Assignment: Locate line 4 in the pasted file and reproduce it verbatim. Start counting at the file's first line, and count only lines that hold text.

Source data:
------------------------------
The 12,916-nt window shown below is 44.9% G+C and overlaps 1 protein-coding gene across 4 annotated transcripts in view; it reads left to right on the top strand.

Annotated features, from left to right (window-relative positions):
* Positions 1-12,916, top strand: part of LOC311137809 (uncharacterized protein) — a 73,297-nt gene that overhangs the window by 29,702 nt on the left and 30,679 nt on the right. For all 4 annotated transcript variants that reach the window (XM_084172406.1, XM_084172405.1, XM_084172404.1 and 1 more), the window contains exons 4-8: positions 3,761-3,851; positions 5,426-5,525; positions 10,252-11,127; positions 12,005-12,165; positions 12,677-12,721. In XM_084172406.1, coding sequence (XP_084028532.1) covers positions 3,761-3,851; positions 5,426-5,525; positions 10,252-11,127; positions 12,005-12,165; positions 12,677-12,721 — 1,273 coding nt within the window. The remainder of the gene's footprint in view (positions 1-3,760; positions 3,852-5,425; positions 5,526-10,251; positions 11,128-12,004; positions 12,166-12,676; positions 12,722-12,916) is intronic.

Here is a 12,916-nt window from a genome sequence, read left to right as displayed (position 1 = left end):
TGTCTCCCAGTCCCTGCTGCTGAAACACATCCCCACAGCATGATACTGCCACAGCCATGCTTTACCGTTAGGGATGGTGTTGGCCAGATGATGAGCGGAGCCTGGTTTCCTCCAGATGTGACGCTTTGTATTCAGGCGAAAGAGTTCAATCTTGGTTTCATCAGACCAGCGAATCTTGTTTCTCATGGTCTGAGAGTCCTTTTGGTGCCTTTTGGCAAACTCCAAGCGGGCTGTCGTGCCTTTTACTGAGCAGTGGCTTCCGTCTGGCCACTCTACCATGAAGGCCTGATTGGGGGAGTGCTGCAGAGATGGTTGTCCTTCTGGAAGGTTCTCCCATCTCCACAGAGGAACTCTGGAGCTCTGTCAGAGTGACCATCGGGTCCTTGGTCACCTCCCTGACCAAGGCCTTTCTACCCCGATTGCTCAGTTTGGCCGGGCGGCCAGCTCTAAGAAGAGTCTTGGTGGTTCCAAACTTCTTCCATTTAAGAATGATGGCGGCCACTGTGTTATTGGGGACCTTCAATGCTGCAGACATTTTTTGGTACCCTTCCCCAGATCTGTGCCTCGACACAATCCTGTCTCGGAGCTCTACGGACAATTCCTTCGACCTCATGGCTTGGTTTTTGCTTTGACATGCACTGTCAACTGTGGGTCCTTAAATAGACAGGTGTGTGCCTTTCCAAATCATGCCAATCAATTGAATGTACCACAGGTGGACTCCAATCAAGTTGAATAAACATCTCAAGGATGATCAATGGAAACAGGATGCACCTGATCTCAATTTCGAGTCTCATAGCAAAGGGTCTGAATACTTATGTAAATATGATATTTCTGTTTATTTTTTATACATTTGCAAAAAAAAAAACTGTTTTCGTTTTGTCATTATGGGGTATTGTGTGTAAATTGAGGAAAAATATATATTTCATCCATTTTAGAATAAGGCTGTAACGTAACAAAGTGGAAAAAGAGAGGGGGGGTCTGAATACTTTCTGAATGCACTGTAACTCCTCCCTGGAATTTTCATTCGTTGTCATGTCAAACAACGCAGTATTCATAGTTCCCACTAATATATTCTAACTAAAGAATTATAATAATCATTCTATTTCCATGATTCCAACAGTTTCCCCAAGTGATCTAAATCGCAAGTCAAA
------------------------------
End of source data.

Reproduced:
Here is a 12,916-nt window from a genome sequence, read left to right as displayed (position 1 = left end):